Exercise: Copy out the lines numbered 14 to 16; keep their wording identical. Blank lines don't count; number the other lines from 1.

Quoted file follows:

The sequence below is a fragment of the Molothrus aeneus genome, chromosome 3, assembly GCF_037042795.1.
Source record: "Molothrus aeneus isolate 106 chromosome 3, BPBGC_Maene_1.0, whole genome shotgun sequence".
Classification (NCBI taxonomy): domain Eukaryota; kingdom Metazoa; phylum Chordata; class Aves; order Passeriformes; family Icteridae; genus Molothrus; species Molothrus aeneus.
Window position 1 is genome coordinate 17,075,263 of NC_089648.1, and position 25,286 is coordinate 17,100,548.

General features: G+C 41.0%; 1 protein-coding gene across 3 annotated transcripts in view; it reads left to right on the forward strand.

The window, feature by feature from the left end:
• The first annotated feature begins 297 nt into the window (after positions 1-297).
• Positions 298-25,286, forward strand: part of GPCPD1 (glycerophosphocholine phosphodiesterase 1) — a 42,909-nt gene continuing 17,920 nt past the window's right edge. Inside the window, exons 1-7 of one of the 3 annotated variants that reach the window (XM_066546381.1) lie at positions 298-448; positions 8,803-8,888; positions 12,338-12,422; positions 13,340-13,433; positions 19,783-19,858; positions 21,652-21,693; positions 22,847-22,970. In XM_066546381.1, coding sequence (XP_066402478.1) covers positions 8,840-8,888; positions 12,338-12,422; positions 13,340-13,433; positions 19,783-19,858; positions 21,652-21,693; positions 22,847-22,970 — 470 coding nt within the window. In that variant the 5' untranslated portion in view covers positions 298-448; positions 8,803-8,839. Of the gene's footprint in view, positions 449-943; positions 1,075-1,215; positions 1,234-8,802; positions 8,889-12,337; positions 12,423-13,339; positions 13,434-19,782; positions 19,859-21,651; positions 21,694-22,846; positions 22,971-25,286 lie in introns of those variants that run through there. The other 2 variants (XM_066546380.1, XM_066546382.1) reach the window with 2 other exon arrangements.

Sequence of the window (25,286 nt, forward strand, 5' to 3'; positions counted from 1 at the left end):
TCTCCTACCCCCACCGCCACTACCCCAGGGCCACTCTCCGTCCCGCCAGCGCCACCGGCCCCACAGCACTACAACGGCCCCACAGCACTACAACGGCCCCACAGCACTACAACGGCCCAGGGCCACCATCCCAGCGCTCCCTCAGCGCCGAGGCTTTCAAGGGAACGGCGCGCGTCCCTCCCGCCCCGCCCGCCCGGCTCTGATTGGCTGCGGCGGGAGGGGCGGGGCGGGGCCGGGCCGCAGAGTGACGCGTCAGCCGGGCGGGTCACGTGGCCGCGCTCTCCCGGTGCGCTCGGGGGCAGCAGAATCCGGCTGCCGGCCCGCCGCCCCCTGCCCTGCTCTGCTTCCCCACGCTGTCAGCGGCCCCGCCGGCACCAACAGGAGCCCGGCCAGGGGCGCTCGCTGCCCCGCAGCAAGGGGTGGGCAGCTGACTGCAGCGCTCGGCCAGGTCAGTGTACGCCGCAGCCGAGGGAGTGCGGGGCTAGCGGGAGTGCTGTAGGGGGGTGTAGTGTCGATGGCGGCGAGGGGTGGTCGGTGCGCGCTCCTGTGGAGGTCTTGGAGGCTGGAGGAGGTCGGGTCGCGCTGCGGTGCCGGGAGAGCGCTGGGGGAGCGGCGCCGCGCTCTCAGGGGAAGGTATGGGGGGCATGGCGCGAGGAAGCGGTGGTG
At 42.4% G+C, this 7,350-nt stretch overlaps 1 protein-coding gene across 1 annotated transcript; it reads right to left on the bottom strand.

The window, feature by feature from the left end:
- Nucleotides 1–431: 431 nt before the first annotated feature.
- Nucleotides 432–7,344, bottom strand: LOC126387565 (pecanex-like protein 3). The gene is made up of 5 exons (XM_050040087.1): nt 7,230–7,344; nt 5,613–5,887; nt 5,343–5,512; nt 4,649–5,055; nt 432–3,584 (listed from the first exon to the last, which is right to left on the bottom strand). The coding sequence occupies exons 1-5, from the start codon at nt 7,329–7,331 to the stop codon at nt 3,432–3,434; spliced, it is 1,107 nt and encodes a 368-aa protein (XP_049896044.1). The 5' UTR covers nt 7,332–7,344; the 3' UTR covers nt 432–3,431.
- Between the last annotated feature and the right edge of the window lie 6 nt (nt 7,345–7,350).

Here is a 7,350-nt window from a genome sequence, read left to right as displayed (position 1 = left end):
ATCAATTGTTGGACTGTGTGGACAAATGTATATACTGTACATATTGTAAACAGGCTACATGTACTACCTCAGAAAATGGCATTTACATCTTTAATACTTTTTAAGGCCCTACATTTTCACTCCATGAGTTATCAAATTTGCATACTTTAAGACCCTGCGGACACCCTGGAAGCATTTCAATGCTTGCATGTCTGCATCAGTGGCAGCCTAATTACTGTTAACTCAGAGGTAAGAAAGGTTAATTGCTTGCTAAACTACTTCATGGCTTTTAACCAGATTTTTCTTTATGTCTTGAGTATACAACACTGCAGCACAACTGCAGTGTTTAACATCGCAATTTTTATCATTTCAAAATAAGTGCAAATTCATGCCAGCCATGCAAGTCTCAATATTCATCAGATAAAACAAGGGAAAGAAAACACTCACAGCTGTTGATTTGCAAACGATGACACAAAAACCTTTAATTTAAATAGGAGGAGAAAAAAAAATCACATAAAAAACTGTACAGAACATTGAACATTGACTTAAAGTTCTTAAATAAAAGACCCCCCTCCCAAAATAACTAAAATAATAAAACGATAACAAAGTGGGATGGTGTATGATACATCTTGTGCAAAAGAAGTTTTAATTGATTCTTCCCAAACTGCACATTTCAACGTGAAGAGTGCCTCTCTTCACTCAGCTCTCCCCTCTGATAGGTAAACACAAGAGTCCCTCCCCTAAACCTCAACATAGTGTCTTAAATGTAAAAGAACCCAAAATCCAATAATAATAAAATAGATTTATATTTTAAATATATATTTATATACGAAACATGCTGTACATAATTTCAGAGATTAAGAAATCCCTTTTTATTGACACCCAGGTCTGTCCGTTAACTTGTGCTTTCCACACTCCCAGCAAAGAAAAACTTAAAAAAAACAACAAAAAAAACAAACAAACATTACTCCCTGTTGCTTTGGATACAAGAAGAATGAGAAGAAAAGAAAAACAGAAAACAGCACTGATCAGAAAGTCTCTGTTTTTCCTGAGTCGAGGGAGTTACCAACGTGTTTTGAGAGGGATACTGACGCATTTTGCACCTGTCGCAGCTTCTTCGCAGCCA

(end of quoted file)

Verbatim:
- Nucleotides 432–7,344, bottom strand: LOC126387565 (pecanex-like protein 3). The gene is made up of 5 exons (XM_050040087.1): nt 7,230–7,344; nt 5,613–5,887; nt 5,343–5,512; nt 4,649–5,055; nt 432–3,584 (listed from the first exon to the last, which is right to left on the bottom strand). The coding sequence occupies exons 1-5, from the start codon at nt 7,329–7,331 to the stop codon at nt 3,432–3,434; spliced, it is 1,107 nt and encodes a 368-aa protein (XP_049896044.1). The 5' UTR covers nt 7,332–7,344; the 3' UTR covers nt 432–3,431.
- Between the last annotated feature and the right edge of the window lie 6 nt (nt 7,345–7,350).

Here is a 7,350-nt window from a genome sequence, read left to right as displayed (position 1 = left end):